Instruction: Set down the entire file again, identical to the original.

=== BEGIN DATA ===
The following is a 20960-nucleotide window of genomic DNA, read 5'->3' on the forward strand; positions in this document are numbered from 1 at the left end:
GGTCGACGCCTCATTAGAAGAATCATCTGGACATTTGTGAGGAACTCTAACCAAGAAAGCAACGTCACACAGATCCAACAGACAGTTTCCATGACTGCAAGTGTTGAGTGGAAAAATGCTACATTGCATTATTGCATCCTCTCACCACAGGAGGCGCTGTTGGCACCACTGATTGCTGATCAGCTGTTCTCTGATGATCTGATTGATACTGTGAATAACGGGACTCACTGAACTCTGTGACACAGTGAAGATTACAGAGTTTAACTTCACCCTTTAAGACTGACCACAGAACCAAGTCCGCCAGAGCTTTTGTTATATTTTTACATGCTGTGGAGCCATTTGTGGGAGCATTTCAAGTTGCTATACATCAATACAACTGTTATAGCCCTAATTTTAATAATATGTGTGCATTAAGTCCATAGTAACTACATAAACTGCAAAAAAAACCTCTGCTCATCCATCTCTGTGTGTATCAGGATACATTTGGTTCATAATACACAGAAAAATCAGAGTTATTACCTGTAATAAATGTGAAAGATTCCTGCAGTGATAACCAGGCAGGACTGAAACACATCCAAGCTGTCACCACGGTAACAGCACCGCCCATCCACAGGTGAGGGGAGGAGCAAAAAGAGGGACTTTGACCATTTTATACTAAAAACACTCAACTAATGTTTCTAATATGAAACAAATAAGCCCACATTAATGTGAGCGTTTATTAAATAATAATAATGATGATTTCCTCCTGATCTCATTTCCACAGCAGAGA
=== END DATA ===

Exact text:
The following is a 20960-nucleotide window of genomic DNA, read 5'->3' on the forward strand; positions in this document are numbered from 1 at the left end:
GGTCGACGCCTCATTAGAAGAATCATCTGGACATTTGTGAGGAACTCTAACCAAGAAAGCAACGTCACACAGATCCAACAGACAGTTTCCATGACTGCAAGTGTTGAGTGGAAAAATGCTACATTGCATTATTGCATCCTCTCACCACAGGAGGCGCTGTTGGCACCACTGATTGCTGATCAGCTGTTCTCTGATGATCTGATTGATACTGTGAATAACGGGACTCACTGAACTCTGTGACACAGTGAAGATTACAGAGTTTAACTTCACCCTTTAAGACTGACCACAGAACCAAGTCCGCCAGAGCTTTTGTTATATTTTTACATGCTGTGGAGCCATTTGTGGGAGCATTTCAAGTTGCTATACATCAATACAACTGTTATAGCCCTAATTTTAATAATATGTGTGCATTAAGTCCATAGTAACTACATAAACTGCAAAAAAAACCTCTGCTCATCCATCTCTGTGTGTATCAGGATACATTTGGTTCATAATACACAGAAAAATCAGAGTTATTACCTGTAATAAATGTGAAAGATTCCTGCAGTGATAACCAGGCAGGACTGAAACACATCCAAGCTGTCACCACGGTAACAGCACCGCCCATCCACAGGTGAGGGGAGGAGCAAAAAGAGGGACTTTGACCATTTTATACTAAAAACACTCAACTAATGTTTCTAATATGAAACAAATAAGCCCACATTAATGTGAGCGTTTATTAAATAATAATAATGATGATTTCCTCCTGATCTCATTTCCACAGCAGAGA